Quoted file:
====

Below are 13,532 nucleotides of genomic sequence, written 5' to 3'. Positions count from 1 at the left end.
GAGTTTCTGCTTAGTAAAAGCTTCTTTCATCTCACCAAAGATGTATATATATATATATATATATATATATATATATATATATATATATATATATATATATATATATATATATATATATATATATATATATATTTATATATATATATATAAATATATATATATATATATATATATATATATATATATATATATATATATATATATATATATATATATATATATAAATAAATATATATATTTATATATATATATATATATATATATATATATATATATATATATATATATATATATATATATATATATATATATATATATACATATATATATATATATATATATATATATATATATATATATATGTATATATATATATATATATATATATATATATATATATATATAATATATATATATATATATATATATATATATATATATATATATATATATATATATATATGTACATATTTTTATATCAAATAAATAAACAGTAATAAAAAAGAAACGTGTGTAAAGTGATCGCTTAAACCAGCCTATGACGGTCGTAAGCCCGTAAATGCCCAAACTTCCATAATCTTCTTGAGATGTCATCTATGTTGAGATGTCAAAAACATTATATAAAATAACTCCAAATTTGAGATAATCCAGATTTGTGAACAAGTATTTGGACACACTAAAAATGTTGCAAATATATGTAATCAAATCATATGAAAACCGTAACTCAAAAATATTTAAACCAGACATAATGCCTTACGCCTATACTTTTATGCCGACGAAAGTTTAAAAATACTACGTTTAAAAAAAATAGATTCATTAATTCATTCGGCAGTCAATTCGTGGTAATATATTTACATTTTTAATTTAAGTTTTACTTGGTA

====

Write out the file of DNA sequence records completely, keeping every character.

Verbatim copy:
Below are 13,532 nucleotides of genomic sequence, written 5' to 3'. Positions count from 1 at the left end.
GAGTTTCTGCTTAGTAAAAGCTTCTTTCATCTCACCAAAGATGTATATATATATATATATATATATATATATATATATATATATATATATATATATATATATATATATATATATATATATATATATATATATTTATATATATATATATAAATATATATATATATATATATATATATATATATATATATATATATATATATATATATATATATATATATATATAAATAAATATATATATTTATATATATATATATATATATATATATATATATATATATATATATATATATATATATATATATATATATATATATATATACATATATATATATATATATATATATATATATATATATATATATGTATATATATATATATATATATATATATATATATATATATATAATATATATATATATATATATATATATATATATATATATATATATATATATATATATATGTACATATTTTTATATCAAATAAATAAACAGTAATAAAAAAGAAACGTGTGTAAAGTGATCGCTTAAACCAGCCTATGACGGTCGTAAGCCCGTAAATGCCCAAACTTCCATAATCTTCTTGAGATGTCATCTATGTTGAGATGTCAAAAACATTATATAAAATAACTCCAAATTTGAGATAATCCAGATTTGTGAACAAGTATTTGGACACACTAAAAATGTTGCAAATATATGTAATCAAATCATATGAAAACCGTAACTCAAAAATATTTAAACCAGACATAATGCCTTACGCCTATACTTTTATGCCGACGAAAGTTTAAAAATACTACGTTTAAAAAAAATAGATTCATTAATTCATTCGGCAGTCAATTCGTGGTAATATATTTACATTTTTAATTTAAGTTTTACTTGGTA